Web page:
UG Ensuring the security & safety of chaplains & their families
Ensuring the security of our Chaplains is a fundamental responsibility of the Diocese and local Chaplaincies. Whilst the legal requirements in respect of health and safety and ensuring personal safety and security will vary dependent upon the location of your Chaplaincy, nonetheless, there is an underlying need to exercise a general ‘duty of care’ in all situations.
This User Guide outlines the important matters which should be borne in mind by both Chaplains and Chaplaincies (and indeed including all Chaplaincy officers and volunteers). Much of it is basic common sense – but nonetheless, it is important to make sure that all sensible precautions have been applied.
Time off and taking Leave
It is essential for their well-being that Chaplains take appropriate time off both every week and for longer periods of ‘leave’. The User Guide covering Paying Expenses and Taking Leave outlines the basic requirements in this respect.
The Chaplaincy accommodation, whether a house or an apartment, can be a target for those with an inclination for misbehavior – either deliberately or simply as a consequence of despair. The User Guide covering Chaplaincy Accommodation and Transport [Link to User Guide: Chaplaincy Accommodation and Transport] outlines the basic requirements to help to ensure the safety of the Chaplain and their family in respect of location and basic security measures.
Strangers arriving at the front door should always be treated with considerable caution no matter how plausible they may seem. Allowing strangers into the accommodation should be avoided if at all possible and care should be exercised in providing any material support. Having simple basic ‘supplies’ easily available by the door, such as canned soft drinks and biscuits can be useful. It is useful to know where to direct people to help them deal with their problems. None of this is ‘passing by on the other side’. It’s simply taking sensible precautions for the safety of the Chaplain and their family – and indeed there are sadly instances across all churches where individuals have sought to create difficulties and worse.
Personal Safety when ‘out and about’ and in the Church premises
Fundamentally this is no different to any situation encountered generally in life – other than that wearing clerical dress can sometimes be a trigger for abuse and Chaplains need to be extra wary as a consequence. A few obvious points are worth remembering:
Being extra careful when in neighborhoods you are not familiar with. If they are known locally to be problematic and if you really need to be there, can you have a companion with you?
Being extra careful when visiting homes or other premises where you are not familiar with the people who may be there. Again if you really need to be there, can you have a companion with you? Indeed it is always preferable to have someone with you if only for safeguarding reasons.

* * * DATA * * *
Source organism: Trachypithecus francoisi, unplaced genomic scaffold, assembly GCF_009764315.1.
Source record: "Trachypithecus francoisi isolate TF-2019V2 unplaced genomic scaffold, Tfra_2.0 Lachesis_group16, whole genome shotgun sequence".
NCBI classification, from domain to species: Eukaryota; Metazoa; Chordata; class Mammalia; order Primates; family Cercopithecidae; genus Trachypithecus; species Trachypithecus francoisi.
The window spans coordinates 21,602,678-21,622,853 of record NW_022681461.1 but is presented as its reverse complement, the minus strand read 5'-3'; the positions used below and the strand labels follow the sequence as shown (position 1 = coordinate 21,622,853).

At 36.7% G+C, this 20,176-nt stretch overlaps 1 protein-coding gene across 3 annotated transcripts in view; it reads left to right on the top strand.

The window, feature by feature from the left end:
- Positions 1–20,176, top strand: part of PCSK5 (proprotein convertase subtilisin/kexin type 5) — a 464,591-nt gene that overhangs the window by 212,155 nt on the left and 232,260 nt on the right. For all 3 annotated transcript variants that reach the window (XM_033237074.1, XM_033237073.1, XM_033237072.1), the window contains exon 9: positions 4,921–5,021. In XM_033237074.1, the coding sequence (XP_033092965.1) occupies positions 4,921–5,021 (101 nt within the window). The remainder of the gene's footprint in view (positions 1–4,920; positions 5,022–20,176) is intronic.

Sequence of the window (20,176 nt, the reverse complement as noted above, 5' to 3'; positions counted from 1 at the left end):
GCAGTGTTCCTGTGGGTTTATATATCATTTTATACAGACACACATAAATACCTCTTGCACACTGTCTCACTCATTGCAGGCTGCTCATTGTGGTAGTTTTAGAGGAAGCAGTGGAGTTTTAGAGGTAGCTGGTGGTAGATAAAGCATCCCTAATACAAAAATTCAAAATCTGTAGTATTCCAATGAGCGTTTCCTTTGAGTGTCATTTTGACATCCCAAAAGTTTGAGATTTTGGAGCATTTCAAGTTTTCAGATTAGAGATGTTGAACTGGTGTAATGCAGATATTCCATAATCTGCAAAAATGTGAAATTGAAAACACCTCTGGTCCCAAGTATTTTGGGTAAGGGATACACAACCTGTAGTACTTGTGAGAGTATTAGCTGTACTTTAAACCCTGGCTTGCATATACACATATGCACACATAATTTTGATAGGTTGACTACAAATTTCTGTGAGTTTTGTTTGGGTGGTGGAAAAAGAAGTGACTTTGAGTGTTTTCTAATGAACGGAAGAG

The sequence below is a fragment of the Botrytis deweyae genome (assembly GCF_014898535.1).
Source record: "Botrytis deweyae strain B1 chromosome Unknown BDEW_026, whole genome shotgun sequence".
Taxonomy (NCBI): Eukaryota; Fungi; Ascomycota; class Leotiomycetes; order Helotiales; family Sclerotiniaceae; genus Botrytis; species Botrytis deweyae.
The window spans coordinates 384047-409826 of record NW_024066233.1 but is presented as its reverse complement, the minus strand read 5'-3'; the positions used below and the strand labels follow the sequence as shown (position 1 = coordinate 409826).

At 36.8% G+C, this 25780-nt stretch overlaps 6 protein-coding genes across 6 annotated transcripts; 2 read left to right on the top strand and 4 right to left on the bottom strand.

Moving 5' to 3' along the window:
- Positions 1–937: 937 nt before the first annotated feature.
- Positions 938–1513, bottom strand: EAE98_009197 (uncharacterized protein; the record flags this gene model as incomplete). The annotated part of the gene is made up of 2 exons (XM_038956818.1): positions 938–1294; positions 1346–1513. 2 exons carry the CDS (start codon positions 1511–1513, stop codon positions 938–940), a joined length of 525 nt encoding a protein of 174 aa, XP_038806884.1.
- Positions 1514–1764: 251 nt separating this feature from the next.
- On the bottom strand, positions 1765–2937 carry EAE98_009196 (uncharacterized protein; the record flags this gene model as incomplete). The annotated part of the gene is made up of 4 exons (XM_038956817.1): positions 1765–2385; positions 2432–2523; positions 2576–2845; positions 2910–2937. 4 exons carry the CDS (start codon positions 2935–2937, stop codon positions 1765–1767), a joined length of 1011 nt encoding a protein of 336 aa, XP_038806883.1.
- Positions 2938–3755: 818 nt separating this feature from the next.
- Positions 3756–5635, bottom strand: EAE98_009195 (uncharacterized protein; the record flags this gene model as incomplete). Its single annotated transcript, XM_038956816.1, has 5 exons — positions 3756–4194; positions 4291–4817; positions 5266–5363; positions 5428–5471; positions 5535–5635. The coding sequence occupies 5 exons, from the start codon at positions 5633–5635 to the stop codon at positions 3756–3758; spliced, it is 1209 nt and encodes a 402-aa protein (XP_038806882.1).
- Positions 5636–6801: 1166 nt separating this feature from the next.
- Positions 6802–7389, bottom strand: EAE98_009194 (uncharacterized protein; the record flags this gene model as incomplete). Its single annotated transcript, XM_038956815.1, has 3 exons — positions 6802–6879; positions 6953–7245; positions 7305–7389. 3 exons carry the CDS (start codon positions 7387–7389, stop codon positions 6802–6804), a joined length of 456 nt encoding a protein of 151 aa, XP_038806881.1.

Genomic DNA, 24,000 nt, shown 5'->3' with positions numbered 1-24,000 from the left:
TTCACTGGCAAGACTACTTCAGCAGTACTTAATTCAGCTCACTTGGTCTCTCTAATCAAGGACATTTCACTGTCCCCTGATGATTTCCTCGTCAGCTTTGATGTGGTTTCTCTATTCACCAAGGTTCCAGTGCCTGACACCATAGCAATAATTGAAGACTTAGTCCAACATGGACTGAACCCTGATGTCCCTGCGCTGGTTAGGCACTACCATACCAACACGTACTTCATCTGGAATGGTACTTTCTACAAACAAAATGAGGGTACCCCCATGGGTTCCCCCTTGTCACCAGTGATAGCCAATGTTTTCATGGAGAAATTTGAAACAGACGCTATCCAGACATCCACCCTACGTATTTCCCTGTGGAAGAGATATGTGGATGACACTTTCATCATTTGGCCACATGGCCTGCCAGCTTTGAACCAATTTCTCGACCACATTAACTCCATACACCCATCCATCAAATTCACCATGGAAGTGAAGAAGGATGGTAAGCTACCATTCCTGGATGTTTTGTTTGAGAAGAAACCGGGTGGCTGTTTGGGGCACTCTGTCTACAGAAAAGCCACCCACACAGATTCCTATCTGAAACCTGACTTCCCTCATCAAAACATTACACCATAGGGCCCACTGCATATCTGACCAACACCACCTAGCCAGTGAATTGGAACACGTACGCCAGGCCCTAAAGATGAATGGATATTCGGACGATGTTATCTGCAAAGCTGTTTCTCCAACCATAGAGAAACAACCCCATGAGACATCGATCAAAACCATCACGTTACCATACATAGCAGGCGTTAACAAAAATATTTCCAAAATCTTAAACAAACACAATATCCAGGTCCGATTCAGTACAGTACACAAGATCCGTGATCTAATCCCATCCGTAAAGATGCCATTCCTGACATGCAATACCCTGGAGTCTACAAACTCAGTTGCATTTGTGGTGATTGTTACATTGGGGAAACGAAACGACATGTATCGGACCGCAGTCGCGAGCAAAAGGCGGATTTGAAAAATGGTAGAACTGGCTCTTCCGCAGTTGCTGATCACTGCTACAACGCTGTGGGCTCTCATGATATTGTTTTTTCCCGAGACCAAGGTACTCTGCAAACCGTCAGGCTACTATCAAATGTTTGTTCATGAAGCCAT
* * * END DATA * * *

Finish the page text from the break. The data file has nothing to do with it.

In either case, always ensure someone knows where you are – and what your schedule is and, if you perceive there could be problems, check with them when you are safely home.
When on Church premises – try not to be alone – but if this is necessary then make sure the premises are safe and secured whilst you are working.
Always carry a mobile phone with you. If you can set it up to make a ‘panic’ call to an appropriate person at the touch of a button then that is a sensible precaution
Consider carrying a ‘panic’ alarm that emits an ear-piercing sound when activated.
Don’t be ashamed to need to shout for help – a piercing (and definitely non-ecclesiastic) scream can do wonders.
If anyone believes they are being bullied (by anyone,) you can find out what to do (particularly who you should notify of the problem and what will then happen) in the Diocesan Anti-bullying Policy.
If anyone has a concern regarding safeguarding, you can find out what to do (particularly who you should report your concerns to and what will then happen) in the Diocesan Safeguarding Policy.
General Health and Safety (H&S)
As already mentioned, the health and safety rules and regulations will depend on your location. Nonetheless there is a general ‘duty of care’ incumbent on Chaplaincies irrespective of the local requirements. In particular, Chaplaincies must be aware of how local rules and regulations apply to your church and any consequential requirements (eg H&S policies, reporting of injuries, risk assessments etc) must be implemented.
What to do if things go wrong?
If it is a matter of bullying or safeguarding, what you need to do has been explained above. If it is a more general matter of safety and security then the matter should be discussed with your archdeacon as soon as possible. The objective will be to identify what steps need to be taken to resolve the issue which may include reporting the matter to the relevant local agencies for action. It is always a useful approach to keep a diary entry of problematic events so that an ‘trail of evidence’ can be demonstrated as necessary.